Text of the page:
Guest Review: Smart People - Doesn't Quite Make the Grade
by Alex Billington
April 11, 2008
The following review is written by friend and contributing writer Mike Goldsmith. Mike is an award-winning writer and professional musician currently living in Montreal, Canada.
Following in the footsteps of movies like Garden State, Little Miss Sunshine and Juno, Smart People is the latest in what seems to be a popular new genre of films for the Urban Outfitters crowd, the "sort-of indie dramatic comedy." But instead of Zach Braff or teen pregnancies, we get Dennis Quaid and the woeful world of academia. Smart People attempts to examine the subtle tragedies among relationships of upper-class individuals who appear to have everything figured out... but does it succeed?
The movie centers on Lawrence Wetherhold (Dennis Quaid), a pretentious and absent-minded English professor at Carnegie Mellon University. Although Lawrence is an expert on Victorian-era Literature, he is unable to cultivate meaningful relationships with his son (Ashton Holmes) and daughter (Ellen Page), and is universally known as a "dickhead" across campus. After falling off a fence at a car impound lot, Lawrence suffers a "trauma-induced" seizure and is attended to by Maxim's unsexiest-doctor alive, Janet (Sarah Jessica Parker), who just happens to be his former student. Add all this to an unexpected visit from his adopted pot-smoking brother, Chuck (Thomas Haden Church), and we have a formula for a rousing comedy that is realistically dramatic, thought-provoking and poignant... right!? Bueller?
Unfortunately for the audience, only mild hilarity ensues, and we're left watching a film that never fully crystallizes into anything truly meaningful. Written by Mark Poirier, Smart People feels more like a condensed TV miniseries and tries to squeeze in one too many emotional wallops, all the while lacking the necessary character development and believability for us to really be affected. Oftentimes the characters act irritably and irrationally for no particular reason other than to further the plot, which detracts from the film's integrity as a drama. Not to mention that every single transition is accompanied by gentle acoustic guitar strumming, cheapening the effect with overuse and making each scene feel more emotional than it really is (by the end of the movie you'll want to smash that hipster's guitar). This adds up to a movie that can't quite support the impact it hopes to make.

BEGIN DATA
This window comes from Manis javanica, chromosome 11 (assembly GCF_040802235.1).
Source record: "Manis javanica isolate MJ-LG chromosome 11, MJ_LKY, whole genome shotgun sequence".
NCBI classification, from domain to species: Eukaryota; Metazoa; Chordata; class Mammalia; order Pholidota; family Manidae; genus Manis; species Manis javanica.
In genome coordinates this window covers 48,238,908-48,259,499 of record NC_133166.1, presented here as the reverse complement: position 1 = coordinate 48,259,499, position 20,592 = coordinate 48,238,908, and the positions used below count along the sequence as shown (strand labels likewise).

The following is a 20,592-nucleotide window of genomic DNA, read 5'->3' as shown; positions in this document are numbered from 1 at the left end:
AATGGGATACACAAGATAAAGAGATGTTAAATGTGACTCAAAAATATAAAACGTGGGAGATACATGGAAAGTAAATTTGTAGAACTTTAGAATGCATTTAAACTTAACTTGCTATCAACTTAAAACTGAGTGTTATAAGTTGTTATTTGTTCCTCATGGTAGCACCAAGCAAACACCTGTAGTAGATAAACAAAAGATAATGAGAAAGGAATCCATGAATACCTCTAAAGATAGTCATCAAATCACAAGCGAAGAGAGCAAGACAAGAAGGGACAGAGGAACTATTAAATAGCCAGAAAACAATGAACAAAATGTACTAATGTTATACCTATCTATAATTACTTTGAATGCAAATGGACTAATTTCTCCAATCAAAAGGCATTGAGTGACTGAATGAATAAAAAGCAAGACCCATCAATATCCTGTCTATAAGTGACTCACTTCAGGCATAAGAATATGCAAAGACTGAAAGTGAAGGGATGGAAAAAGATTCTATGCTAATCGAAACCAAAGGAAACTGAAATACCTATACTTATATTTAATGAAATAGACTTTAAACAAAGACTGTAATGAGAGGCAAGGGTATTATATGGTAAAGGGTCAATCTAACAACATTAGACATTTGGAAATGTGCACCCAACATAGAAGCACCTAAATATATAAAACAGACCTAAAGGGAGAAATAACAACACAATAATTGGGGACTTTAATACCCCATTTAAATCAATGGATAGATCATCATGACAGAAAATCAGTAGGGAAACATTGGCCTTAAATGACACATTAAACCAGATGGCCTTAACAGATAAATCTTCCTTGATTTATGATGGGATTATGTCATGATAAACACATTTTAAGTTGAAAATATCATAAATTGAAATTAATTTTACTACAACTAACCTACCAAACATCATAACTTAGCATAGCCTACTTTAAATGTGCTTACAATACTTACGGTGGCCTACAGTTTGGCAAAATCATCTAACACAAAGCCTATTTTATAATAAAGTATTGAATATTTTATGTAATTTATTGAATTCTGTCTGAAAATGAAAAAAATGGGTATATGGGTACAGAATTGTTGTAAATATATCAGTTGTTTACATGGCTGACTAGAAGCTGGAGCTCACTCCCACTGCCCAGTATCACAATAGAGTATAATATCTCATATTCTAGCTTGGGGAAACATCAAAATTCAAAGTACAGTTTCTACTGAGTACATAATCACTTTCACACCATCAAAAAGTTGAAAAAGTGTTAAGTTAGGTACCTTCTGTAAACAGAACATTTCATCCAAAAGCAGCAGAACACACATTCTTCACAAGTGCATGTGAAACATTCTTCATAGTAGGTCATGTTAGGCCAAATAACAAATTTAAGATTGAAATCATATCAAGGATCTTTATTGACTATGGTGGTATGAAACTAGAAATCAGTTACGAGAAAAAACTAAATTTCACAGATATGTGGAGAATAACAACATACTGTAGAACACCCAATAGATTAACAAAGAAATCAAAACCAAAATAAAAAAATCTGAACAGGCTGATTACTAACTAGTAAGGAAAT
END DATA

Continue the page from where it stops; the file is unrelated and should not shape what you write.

The acting is quite good all around, with Quaid comfortably wearing a perma-scowl throughout and Haden Church providing the comic relief as his loveable dim-witted brother. Sarah Jessica Parker is passable as Janet, though you get the feeling that any number of actresses could of filled the role. The chemistry between Quaid and Parker is questionable, but they manage to stumble along to the finish line.
Donning only gaudy v-neck sweaters and matching turtlenecks, Ellen Page reprises her role as a sharp-tongued smart-alecky teen, and plays well off Quaid and Church, bringing a much-needed sense of emotional believability. She carries the movie with her only credible subplot as Vanessa, the overachieving yet underappreciated daughter of Lawrence, who is tortured by her constant need for perfection as well as her pseudo-incestuous love for Chuck. As both Lawrence and Chuck slowly push her out of their lives, we actually identify with her character's emotional state because it's actually understandable.
Overall, Smart People isn't bad by any means, it's just not that good either. At times it seems more like a vehicle for its indie acoustic soundtrack than an inspiring drama, and you'll walk out feeling like you learned more than you actually did.